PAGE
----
Heel, Arch, Knee, & Foot Pain2021-10-27T15:06:19-04:00
Foot Related Conditions

Heel, Arch, Knee, & Foot Pain

Often when a person experiences heel, arch, knee or foot pain, it is associated with complications of poor foot function. Typically, an orthotic is the prescribed medical device to address these issues. An orthotic is custom-made and is uniquely designed for your foot. For this reason, an orthotic is not the same as over-the-counter arch support.

Book an appointment to have a registered chiropodist assess whether an orthotic is a good fit for your feet!

did you know?

Only a small percentage of the population is born with foot problems. It’s neglect, lack of awareness and ill-fitting shoes that create preventable problems.

Workplace Athletes

Your ability to use your feet with ease and comfort is vital if you want to remain a valuable and productive worker. However, many workers are exposed to injuries due to prolonged periods of standing and walking. For example, a person who picks orders in a warehouse may walk up to 15 kilometres or more in an eight-hour shift. Another worker in the same warehouse may be required to stand in one position for at least six hours during a shift. These individuals are often thought of as workplace athletes, especially when considering that these workers perform the same tasks five to six days a week, often working overtime. Workplace athletes are susceptible to many of the same types of overuse injuries, such as regular athletes. Postural and foot pain are frequent complaints, in addition to an increase in callus formations and ingrown toenails. Many careers employ workplace athletes.

Some of them include:

  • Postal workers
  • Bank tellers
  • Parking meter attendants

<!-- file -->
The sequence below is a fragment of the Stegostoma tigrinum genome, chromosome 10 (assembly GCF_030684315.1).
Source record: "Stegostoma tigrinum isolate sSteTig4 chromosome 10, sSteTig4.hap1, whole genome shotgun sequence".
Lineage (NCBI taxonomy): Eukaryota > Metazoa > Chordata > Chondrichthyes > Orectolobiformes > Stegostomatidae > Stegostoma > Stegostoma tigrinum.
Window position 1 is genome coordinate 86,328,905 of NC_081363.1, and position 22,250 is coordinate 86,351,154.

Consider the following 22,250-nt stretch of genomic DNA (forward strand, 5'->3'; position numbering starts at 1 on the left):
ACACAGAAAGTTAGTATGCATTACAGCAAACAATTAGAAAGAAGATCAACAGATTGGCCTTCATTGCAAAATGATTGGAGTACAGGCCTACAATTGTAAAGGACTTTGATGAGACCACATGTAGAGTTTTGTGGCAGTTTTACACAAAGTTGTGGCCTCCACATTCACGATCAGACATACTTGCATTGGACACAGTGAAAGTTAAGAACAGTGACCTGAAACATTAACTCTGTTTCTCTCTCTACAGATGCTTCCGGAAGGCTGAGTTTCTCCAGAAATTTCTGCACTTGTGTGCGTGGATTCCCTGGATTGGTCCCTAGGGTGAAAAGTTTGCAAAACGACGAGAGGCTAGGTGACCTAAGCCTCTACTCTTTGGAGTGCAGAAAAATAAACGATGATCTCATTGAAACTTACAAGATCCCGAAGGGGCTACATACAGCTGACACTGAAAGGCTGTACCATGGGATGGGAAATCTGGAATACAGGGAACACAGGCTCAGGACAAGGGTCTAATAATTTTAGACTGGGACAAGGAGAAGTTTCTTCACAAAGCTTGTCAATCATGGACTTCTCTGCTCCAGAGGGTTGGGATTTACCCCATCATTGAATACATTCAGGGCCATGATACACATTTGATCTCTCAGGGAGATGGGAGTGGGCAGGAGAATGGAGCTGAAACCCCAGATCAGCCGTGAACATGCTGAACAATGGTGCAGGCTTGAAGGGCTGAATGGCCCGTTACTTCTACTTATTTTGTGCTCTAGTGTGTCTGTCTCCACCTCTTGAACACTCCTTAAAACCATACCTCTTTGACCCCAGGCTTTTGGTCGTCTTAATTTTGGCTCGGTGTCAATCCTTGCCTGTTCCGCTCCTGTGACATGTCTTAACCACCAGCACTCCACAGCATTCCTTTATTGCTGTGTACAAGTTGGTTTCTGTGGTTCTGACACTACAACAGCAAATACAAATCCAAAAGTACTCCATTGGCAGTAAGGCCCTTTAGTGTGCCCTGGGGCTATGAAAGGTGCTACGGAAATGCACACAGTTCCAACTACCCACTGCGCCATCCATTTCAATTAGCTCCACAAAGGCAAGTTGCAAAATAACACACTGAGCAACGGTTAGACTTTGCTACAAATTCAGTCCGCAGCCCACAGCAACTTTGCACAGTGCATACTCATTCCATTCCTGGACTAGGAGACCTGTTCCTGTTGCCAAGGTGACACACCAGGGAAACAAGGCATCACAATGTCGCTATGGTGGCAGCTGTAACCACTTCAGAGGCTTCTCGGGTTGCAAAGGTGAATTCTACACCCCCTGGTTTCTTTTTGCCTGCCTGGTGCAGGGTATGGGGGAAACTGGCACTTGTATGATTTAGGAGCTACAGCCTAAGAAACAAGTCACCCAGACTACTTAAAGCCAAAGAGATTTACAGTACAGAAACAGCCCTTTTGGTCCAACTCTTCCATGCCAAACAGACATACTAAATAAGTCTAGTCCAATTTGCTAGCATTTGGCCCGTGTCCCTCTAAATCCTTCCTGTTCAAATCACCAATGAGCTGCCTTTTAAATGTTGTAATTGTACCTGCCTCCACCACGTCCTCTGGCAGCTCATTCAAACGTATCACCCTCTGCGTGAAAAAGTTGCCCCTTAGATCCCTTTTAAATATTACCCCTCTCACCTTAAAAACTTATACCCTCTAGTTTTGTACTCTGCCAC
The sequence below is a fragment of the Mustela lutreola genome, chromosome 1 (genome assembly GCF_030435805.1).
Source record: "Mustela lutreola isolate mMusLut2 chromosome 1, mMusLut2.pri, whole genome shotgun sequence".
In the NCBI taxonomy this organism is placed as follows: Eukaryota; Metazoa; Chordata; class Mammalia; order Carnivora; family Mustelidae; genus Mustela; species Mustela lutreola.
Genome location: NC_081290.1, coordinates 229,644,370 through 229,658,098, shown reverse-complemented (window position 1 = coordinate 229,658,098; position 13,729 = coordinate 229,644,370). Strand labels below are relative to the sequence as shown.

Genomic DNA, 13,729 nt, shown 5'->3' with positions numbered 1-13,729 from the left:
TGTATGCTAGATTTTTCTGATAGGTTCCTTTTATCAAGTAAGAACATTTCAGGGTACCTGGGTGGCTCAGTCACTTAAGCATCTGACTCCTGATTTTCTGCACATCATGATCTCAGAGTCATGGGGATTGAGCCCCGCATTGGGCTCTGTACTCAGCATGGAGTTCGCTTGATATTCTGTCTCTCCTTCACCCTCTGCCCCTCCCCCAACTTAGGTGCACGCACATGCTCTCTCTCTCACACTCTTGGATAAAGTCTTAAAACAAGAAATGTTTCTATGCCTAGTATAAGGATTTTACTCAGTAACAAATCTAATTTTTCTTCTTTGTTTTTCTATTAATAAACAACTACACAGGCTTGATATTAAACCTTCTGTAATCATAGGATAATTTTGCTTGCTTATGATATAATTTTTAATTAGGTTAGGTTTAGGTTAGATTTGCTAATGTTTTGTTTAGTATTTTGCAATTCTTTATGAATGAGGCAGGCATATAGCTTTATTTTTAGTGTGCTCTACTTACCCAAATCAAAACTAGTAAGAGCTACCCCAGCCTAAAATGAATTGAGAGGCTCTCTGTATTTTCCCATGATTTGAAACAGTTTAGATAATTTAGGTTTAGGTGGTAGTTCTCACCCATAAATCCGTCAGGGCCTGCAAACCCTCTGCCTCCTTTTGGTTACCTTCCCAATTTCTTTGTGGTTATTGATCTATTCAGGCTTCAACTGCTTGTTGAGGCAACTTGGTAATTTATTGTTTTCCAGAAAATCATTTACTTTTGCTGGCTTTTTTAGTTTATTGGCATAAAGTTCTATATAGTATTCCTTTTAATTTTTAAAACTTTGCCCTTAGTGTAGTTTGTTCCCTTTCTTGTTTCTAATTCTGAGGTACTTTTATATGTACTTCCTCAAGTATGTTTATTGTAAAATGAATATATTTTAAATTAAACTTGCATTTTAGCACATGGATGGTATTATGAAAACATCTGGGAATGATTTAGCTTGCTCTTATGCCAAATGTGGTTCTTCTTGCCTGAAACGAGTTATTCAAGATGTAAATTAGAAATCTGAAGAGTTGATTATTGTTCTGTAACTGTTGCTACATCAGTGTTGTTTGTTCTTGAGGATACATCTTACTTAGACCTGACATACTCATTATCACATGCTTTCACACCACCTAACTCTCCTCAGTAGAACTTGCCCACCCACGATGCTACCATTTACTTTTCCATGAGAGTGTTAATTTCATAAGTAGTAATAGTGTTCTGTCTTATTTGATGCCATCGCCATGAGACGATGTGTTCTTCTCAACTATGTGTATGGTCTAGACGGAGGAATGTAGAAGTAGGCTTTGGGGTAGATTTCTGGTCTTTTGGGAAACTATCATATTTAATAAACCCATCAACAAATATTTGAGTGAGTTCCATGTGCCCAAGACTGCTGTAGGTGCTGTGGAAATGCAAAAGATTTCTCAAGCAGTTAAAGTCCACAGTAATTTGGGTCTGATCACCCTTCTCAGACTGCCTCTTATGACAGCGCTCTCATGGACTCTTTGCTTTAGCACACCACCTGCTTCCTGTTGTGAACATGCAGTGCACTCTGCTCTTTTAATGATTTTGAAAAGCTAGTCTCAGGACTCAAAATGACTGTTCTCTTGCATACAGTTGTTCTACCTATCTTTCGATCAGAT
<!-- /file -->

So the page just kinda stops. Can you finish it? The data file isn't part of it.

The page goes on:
• Teachers or lecturers
  • Cashiers
  • Factory workers
  • Construction workers
  • Nurses
What are the Risk Factors?

What are the risks for non-traumatic lower extremity or back injury on the job?

  1. Individuals who engage in long periods of standing and walking are at risk for injury. But this alone cannot explain why some individuals suffer injuries, and others do not.
  2. The type of job and the flooring can be potential risk factors. For example, jobs that do not allow individuals to switch among several positions may have higher risks.
  3. The type of shoes worn is also a consideration. Poorly fitted shoes and work boots may aggravate calluses and ingrown toenails. They may also accentuate a structural abnormality of the foot.
  4. Obesity is another potential risk because it affects the forces exerted on the spine and lower extremity joints during walking and standing.
  5. Previous injury to a specific area that never really recovers may also risk chronic workplace injury.
  6. Perhaps the most significant risk is structural abnormality of the foot and lower extremity, such as a flat foot, excessive pronation or supination.

You can’t take your feet for granted. Your concern for them should continue on and off the job.

What can your Chiropodist do?

A Chiropodist can treat foot problems of the workplace athlete.

  • Help you pick the right shoes. Ill-fitting footwear (including work boots) and poor foot structure may cause corns, calluses and ingrown toenails.
  • Regular, routine treatment can easily relieve the pain and discomfort caused by corns and calluses.
  • Ingrown toenails can also be managed with regular treatments. Surgical removal of all or part of the toenail by a registered Chiropodist is a more permanent alternative.

More complicated problems such as heel, knee or back pain require an additional evaluation by the Chiropodist to determine the underlying factors causing the pain. These types of problems often require a combination of treatments which may include:

What can you do to prevent complications?

The best treatment plan for any foot problem is prevention. Most foot problems can be avoided by following these simple recommendations:

  • Bathe your feet daily and dry them thoroughly.
  • Check your feet frequently for corns, calluses and cracks.
  • Keep your feet warm.
  • Trim your toenails straight across, slightly longer than the end of the toe.
  • Proper fitting footwear considering both length and width.

At the first sign of a problem, see your Chiropodist. Don’t wait until it’s too late!

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